The path to more U.S. exports?
For most of its 80-year existence, the U.S. Export-Import Bank was a government program decidedly out of the spotlight. But over the past several years the bank has been front and center in debates about the role of the federal government in the U.S. economy. Proponents of the bank argue that the credit it provides is an important service that the free market won’t supply on its own. Opponents argue that the bank just acts as a subsidy for economic activity that would happen anyway in the free market. But in thinking about the program, it might be worthwhile to step back and think about broader macroeconomic conditions given the bank’s potential expiration at the end of June.
The bank, as you can guess from its name, is focused on financing U.S. business activity in international markets. According to the agency’s website, the bank’s mission is to help businesses “turn export opportunities into sales” and “get what they need to sell abroad and be competitive in international markets.” In other words, the bank is all about increasing U.S. exports.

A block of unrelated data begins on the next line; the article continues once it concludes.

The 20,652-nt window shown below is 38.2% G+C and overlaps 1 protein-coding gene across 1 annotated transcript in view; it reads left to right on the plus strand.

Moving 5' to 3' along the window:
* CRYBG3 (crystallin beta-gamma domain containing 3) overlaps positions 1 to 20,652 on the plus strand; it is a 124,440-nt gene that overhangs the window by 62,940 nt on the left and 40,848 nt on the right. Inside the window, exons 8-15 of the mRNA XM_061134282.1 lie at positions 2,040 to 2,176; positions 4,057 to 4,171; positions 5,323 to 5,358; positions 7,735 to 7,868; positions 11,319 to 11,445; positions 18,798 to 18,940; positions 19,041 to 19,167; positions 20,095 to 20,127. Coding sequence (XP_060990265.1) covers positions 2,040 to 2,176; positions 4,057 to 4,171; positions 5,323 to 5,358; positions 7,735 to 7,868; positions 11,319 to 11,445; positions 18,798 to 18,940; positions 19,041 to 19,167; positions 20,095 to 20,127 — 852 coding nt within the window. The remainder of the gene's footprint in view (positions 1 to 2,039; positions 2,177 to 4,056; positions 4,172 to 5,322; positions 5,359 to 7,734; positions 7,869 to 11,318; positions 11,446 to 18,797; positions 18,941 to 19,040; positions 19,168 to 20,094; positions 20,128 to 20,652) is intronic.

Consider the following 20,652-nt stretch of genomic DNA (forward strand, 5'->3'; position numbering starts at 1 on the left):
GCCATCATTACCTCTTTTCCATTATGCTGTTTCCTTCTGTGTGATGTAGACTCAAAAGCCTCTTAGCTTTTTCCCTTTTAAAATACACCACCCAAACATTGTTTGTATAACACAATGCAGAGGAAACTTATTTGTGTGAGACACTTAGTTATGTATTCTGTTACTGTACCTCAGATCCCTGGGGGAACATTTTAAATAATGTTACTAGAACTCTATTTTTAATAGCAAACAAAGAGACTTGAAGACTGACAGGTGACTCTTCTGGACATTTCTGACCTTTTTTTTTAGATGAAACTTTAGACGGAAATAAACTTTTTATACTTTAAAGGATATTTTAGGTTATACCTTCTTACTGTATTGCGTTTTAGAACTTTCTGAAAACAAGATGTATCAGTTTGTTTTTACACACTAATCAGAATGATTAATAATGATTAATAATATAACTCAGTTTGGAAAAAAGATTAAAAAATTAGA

But for anyone who’s taken an economics course on international trade knows, the level of exports really isn’t driven by credit financing. As Veronique de Rugy at George Mason University’s Mercatus Center points out, the bank only supports about 2 percent of all U.S. exports. Rather, much larger macroeconomic factors such as exchange rates and national savings play a decidedly bigger role. So what does determine the trade balance between two countries?
The first country, say China, consumes less than it produces, which means the country has net savings overall. The second country, say the United States, would like to consume more than it produces and in particular wants to buy goods or services from the first country. The result is that the United States ends up borrowing money from China to buy these goods. That’s one reason why China is running a trade surplus while United States is running a trade deficit. After a while, the United States will have to pay back China so it’ll reduce consumption, save more, and the roles will be reversed.
Of course, this process can be interrupted if the exchange rate is altered in some way. Say one of the countries has a currency, such as the U.S. dollar, that a lot of people want to hold to facilitate financial transactions. China, meanwhile, generally sets the exchange rate for its currency to make its exports more competitive in the international market. That means the United States will end up receiving a lot of savings from the rest of the world, including from China, allowing it to consume more than it otherwise would be able to purchase. And the currency will be stronger than it would have been otherwise. The result: a trade deficit with imports exceeding exports.
Whether or not exporters get financing from the U.S. Export-Import Bank, its existence would probably only have a marginal effect on net exports.